6. Cultural Inclusivity Leadership Training – Expand and modify leadership training for leaders of student organizations to include modules on cultural inclusivity and managing student diversity. Incorporate these modules into GT 1000 classes and other opportunities.
7. Greek Education – Create a subcommittee of fraternity and sorority members who will plan programming on issues of race, gender, sexual orientation, and sexual assault for members of Greek Life. This subcommittee will also be tasked with evaluating the current state of Greek Life at Georgia Tech.
8. Multicultural Center — Create spaces where all students feel welcome on campus, in support of students’ overall adjustment and well-being.
Planning and Assessment
9. Strategic Plan – Examine how student diversity is operationalized through Georgia Tech’s Strategic Plan. Prioritize and fund proposals that enhance diversity, equity, and inclusion experiences for students.
10. Campus Climate Assessment – Conduct a broad-based campus climate assessment by an independent entity to obtain a deeper understanding of the concerns and experiences of all students at Georgia Tech.
11. Institutional Climate Change and Growth – Establish a joint student advisory group to advise and recommend actions that enhance diversity and inclusion experiences among Tech students.
“I applaud the work of the Black Student Experience Task Force members who volunteered their time and experience to create a more inclusive academic environment,” Peterson said. “Diversity is a community value at Georgia Tech, and embracing different perspectives is critical to the success and vitality of our campus community. These recommendations will help us enhance a culture of close collaboration, global perspective, and intercultural respect.”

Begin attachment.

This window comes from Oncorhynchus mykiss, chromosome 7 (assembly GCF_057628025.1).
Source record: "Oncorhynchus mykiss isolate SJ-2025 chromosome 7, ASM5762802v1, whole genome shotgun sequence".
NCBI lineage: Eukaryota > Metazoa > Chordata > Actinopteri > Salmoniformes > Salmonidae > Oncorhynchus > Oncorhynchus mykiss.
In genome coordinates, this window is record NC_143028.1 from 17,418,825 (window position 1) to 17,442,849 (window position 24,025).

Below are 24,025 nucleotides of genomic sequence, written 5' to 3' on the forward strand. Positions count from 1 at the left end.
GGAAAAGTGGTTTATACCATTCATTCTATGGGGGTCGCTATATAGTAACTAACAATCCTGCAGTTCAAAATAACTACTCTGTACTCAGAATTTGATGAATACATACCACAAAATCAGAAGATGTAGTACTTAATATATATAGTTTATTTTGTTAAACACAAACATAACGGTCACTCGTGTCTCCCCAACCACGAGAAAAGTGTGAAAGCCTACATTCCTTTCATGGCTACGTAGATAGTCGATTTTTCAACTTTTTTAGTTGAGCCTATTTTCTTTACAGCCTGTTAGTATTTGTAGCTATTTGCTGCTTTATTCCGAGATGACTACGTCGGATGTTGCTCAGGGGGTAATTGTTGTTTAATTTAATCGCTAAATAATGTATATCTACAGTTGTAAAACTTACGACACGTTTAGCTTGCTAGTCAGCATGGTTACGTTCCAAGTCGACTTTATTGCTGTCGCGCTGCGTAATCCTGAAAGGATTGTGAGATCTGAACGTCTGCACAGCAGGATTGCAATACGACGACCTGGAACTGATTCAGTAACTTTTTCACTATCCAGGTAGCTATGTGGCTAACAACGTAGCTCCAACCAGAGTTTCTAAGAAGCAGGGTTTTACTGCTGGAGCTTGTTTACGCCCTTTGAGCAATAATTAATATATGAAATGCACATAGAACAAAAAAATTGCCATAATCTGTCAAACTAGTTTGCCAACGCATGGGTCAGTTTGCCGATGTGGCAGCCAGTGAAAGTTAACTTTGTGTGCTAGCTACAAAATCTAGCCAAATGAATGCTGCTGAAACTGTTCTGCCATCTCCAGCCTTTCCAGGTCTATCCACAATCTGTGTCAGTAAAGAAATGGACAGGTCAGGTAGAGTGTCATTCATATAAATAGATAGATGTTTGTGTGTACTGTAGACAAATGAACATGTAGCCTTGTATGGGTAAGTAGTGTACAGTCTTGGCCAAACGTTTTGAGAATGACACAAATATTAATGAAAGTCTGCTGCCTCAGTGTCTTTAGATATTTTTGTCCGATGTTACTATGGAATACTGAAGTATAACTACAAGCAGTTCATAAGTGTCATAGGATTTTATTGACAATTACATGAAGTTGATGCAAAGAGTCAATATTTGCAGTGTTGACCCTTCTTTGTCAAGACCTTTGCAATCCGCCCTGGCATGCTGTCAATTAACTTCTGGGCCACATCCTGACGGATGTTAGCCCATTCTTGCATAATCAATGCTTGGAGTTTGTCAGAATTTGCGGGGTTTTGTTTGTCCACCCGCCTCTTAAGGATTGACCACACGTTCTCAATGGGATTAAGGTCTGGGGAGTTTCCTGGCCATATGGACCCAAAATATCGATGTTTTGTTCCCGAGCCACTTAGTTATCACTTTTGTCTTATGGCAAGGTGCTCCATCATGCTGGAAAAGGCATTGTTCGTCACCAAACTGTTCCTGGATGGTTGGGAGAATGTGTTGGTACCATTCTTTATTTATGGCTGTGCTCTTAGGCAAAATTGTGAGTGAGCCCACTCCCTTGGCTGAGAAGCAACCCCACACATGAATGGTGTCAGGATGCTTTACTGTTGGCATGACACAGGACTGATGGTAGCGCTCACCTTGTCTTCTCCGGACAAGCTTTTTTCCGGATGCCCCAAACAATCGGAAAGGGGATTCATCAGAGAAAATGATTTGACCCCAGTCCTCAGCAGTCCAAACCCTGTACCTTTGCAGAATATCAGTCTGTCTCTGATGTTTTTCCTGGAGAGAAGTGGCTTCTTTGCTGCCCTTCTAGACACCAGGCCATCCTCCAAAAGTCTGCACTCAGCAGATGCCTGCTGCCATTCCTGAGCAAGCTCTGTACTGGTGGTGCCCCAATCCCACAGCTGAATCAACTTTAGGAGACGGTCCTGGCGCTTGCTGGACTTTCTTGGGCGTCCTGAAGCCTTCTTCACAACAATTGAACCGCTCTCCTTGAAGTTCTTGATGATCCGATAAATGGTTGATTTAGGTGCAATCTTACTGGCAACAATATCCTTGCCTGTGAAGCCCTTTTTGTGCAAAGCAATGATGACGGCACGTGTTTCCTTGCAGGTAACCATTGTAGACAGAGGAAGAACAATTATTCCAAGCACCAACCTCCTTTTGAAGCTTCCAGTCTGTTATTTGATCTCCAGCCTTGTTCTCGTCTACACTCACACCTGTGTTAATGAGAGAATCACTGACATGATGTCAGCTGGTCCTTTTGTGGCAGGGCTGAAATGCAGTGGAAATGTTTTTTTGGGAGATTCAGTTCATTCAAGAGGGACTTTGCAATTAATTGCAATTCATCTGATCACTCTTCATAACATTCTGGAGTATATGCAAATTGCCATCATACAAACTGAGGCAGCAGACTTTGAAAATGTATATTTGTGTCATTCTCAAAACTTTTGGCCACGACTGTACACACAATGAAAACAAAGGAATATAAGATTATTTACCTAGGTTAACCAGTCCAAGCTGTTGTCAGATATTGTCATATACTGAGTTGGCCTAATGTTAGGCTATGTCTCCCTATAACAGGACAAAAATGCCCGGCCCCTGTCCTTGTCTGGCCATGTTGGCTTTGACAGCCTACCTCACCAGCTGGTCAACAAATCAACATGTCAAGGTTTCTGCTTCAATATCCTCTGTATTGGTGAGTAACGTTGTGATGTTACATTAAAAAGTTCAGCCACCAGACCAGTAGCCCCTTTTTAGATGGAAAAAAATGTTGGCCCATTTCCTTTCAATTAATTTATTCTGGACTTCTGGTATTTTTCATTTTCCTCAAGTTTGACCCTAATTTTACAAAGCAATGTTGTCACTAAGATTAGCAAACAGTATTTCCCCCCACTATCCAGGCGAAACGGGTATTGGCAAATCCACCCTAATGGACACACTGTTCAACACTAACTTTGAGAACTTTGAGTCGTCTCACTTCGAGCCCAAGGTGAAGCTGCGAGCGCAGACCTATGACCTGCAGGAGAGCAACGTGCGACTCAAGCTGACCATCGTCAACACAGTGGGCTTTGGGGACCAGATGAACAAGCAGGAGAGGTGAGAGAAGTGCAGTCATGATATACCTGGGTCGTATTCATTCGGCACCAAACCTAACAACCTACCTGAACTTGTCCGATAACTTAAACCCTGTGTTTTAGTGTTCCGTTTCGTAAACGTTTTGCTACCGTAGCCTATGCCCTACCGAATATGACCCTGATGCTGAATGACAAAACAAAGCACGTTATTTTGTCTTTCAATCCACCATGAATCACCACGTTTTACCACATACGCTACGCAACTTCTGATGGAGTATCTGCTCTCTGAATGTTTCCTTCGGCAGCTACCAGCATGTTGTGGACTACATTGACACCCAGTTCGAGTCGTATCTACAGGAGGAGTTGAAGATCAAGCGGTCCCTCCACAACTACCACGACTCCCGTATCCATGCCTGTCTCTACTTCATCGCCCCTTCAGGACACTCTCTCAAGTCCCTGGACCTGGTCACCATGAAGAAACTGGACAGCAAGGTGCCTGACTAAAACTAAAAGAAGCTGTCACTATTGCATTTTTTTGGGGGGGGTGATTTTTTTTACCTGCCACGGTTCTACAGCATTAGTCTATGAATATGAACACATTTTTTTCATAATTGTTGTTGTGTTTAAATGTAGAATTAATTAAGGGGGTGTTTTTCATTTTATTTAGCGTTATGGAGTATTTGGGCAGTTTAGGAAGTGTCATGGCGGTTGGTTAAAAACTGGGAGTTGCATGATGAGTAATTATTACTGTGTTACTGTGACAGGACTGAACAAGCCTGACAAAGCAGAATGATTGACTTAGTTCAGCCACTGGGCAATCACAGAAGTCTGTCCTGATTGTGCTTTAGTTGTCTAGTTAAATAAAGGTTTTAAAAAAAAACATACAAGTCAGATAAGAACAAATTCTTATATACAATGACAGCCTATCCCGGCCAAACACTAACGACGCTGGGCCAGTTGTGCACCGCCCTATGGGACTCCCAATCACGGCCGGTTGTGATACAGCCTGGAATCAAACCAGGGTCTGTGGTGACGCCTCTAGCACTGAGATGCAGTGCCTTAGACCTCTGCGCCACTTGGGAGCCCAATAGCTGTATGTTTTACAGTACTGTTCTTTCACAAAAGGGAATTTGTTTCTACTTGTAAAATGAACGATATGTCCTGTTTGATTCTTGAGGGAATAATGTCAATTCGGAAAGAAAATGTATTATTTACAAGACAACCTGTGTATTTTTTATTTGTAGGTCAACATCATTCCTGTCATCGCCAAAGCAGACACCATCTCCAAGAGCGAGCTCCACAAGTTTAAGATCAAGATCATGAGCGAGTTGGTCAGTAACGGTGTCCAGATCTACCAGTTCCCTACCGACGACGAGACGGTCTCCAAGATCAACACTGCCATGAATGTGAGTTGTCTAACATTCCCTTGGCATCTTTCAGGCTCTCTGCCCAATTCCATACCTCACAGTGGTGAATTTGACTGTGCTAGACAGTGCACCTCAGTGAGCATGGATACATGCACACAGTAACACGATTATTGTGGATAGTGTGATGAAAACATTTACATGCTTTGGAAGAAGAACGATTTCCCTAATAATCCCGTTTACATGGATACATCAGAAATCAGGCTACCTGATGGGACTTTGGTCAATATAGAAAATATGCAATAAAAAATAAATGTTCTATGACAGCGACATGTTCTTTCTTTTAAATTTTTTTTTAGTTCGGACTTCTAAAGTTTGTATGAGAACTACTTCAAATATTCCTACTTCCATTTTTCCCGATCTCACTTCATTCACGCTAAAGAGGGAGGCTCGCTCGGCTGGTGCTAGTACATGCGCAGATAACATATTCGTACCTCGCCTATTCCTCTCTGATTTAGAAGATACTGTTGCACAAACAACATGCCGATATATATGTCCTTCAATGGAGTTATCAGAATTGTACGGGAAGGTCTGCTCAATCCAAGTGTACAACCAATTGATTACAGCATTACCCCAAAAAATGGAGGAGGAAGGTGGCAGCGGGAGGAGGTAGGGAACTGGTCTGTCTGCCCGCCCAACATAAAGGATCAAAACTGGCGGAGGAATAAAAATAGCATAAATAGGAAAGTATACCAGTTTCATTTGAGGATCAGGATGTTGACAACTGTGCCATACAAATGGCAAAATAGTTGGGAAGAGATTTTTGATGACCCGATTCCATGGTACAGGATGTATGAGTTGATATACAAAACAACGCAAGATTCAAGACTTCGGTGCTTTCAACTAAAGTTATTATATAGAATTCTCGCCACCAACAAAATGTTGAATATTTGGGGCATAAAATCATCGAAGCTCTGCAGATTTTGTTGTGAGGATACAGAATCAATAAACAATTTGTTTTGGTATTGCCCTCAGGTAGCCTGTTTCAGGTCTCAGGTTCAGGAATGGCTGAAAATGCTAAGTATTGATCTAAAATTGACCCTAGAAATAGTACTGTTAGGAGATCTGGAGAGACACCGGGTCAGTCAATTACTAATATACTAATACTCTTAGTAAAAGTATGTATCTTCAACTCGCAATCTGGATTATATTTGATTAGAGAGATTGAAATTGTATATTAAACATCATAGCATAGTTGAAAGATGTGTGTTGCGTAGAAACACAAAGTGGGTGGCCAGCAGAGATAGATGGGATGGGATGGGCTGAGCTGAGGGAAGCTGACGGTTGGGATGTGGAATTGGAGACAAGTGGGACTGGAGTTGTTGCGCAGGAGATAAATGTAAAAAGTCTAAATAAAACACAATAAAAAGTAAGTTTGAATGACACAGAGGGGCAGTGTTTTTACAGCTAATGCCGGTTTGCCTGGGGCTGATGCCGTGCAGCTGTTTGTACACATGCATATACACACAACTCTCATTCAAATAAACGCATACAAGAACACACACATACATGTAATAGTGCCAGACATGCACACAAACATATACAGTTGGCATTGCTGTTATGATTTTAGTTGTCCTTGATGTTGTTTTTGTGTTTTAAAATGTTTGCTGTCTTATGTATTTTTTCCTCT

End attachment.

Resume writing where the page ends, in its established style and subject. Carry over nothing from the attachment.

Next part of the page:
The Black Student Experience Task Force comprised 13 student, faculty, and staff members. Student Government Association President Nagela Nukuna was one of those members: "Working with such a dedicated group of student leaders and administrators on the task force helped push forward the recommendations. Finding actionable solutions to a problem that also is a societal issue was not easy, but I think we're taking great steps toward progress."
Moving forward, an implementation team from Institute Diversity, Student Life, and Undergraduate Education will meet regularly to monitor progress on these recommendations. Additionally, the Student Intercultural Advisory Committee was recently established to offer guidance on diversity and inclusion and to participate in these implementation meetings in the future.
For any questions about the Black Student Experience Task Force and/or its recommendations, email firstname.lastname@example.org. For more information, visit diversity.gatech.edu/blackstudentexperiencetaskforce.
One of the recommendations from the Black Student Experience Task Force is to expand OMED's Challenge enrollment from 75 to 175 underrepresented minority and women students per program over the next three years. Challenge helps prepare incoming freshmen for a successful college career, both academically and socially, during a five-week intensive summer program.
Last revised August 1, 2017